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André Schiffrin (June 14, 1935 – December 1, 2013)[1] was a French-born American author, publisher and socialist.

André Schiffrin
Born(1935-06-14)June 14, 1935
Paris, France
DiedDecember 1, 2013(2013-12-01) (aged 78)
Paris, France
OccupationWriter and editor
Alma materYale University
University of Cambridge
Maria Elena de la Iglesia (m. 1961–2013)
ChildrenAnya Schiffrin, Natalia Schiffrin


Schiffrin was born in Paris, the son of Jacques Schiffrin, a Russian Jew who emigrated to France and briefly enjoyed success there as publisher of the Bibliothèque de la Pléiade, which he founded, and which was bought by Gallimard, until he was dismissed because of the anti-Jewish laws enforced by the Vichy regime. Jacques Schiffrin and his family had to flee and eventually found refuge in the United States. As the younger Schiffrin recalls in his autobiography, A Political Education: Coming of Age in Paris and New York (2007), he thus experienced life in two countries as a child of a European Jewish intellectual family.

As an anti-Communist socialist, Schiffrin opposed both the Soviet invasion of Czechoslovakia and the U.S. war in Vietnam. He was one of the founders of the organization that became Students for a Democratic Society.[2] In 1968, he signed the "Writers and Editors War Tax Protest" pledge, vowing to refuse tax payments in protest against the Vietnam War.[3]

Schiffrin was the managing director of publishing at Pantheon Books, where he was partially responsible for introducing the works of Pasternak, Foucault and others to American readers. Schiffrin's 28-year period at Pantheon, a division of Random House, came to an end in 1990 when CEO Alberto Vitale sacked him because of a conflict over the division's losses and the downsizing which Vitale wished to make.[1]

In 1992 Schiffrin, with former Pantheon colleague Diane Wachtell, established the non-profit The New Press,[1] explaining that he did so because of economic trends that prevented him from publishing the serious books he thought should be made available. Schiffrin discussed what he regards as the crisis in western publishing in his book The Business of Books: How the International Conglomerates Took Over Publishing and Changed the Way We Read (2000).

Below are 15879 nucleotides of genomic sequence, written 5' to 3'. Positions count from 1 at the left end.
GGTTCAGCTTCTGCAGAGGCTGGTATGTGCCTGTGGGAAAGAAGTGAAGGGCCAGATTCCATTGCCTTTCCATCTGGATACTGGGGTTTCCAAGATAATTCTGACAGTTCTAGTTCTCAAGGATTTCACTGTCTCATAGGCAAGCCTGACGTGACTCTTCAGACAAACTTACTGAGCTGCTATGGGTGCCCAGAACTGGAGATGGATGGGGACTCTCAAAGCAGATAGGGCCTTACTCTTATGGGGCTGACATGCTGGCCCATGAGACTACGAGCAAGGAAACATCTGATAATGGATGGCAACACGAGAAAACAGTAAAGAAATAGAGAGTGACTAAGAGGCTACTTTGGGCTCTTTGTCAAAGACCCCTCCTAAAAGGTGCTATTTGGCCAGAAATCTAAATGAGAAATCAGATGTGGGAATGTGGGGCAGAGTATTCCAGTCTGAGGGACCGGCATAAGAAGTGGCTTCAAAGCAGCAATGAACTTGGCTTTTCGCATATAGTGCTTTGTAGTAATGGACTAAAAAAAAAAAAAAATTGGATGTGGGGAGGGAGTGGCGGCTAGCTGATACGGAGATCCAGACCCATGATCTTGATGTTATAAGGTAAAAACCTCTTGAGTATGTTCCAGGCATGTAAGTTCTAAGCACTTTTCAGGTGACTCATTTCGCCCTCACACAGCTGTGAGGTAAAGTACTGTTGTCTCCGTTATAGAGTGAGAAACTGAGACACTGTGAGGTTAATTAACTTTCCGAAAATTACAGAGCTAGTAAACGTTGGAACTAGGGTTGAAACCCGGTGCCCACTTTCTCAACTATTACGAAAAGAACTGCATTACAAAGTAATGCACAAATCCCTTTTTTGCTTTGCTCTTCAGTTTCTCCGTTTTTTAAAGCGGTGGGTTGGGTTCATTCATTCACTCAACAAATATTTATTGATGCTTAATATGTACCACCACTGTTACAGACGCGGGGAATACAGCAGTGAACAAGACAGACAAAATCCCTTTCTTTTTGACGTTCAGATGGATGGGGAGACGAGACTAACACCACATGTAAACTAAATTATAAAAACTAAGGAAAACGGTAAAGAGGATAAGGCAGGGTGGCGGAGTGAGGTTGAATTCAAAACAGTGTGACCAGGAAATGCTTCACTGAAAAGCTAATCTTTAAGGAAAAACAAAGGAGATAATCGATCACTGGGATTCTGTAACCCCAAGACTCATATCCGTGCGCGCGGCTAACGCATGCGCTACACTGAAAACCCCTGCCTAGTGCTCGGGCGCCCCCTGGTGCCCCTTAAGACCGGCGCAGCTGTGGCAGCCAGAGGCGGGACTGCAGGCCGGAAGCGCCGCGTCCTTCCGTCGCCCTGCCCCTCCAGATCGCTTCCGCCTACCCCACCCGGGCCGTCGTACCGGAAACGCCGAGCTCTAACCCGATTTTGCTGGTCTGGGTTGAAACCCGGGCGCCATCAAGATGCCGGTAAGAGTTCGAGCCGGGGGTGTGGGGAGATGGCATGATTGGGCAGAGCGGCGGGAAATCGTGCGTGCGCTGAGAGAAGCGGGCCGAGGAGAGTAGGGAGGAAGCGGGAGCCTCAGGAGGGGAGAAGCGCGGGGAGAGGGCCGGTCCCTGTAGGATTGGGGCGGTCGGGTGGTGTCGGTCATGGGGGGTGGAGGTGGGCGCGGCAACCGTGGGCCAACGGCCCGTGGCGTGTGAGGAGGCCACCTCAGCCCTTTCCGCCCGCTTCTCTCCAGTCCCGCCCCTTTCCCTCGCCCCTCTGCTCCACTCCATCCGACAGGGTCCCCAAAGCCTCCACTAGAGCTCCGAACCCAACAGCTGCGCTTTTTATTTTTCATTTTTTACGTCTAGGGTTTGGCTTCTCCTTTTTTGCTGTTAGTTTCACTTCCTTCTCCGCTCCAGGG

In 2011, Schiffrin was made a Chevalier of the Légion d'honneur by the French government.[4]

Schiffrin's daughter, journalist Anya Schiffrin, is married to the economist and Nobel Prize winner Joseph Stiglitz. His daughter Natalia is married to international lawyer Philippe Sands.

Schiffrin died on December 1, 2013 in Paris from pancreatic cancer.[1]


  • L'édition sans éditeurs (1999) ISBN 2-913372-02-3
  • The Business of Books: How the International Conglomerates Took Over Publishing and Changed the Way We Read (2000) ISBN 1-85984-362-X (Hardback ISBN 1-85984-763-3)
  • Le contrôle de la parole (2005) ISBN 2-913372-35-X
  • A Political Education: Coming of Age in Paris and New York (Melville House Publishing, 2007) ISBN 1-933633-15-8
    • Published in French as Allers-retours : Paris-New York, un itinéraire politique (2007) ISBN 2-86746-447-1
    • Published in German Paris, New York und zurück. Politische Lehrjahre eines Verlegers, translated by Andrea Marenzeller; Matthes & Seitz, Berlin 2010 ISBN 978-3-88221-685-1
  • L'argent et les mots (2010) ISBN 978-2-35872-006-9
  • Words and Money (Verso Books, 2010) ISBN 978-1-84467-680-4

Although there exist no English versions of L'édition sans éditeurs or Le contrôle de la parole, there is some overlap of content between The Business of Books and the former.

See alsoEdit


  1. ^ a b c d Robert D. McFadden "André Schiffrin, Publishing Force and a Founder of New Press, Is Dead at 78", New York Times, December 1, 2013
  2. ^
  3. ^ "Writers and Editors War Tax Protest" January 30, 1968 New York Post
  4. ^ Delattre, François. "André SCHIFFRIN Awarded Chevalier in the Order of the Legion of Honor". French Embassy in the United States. Retrieved December 12, 2013.

External linksEdit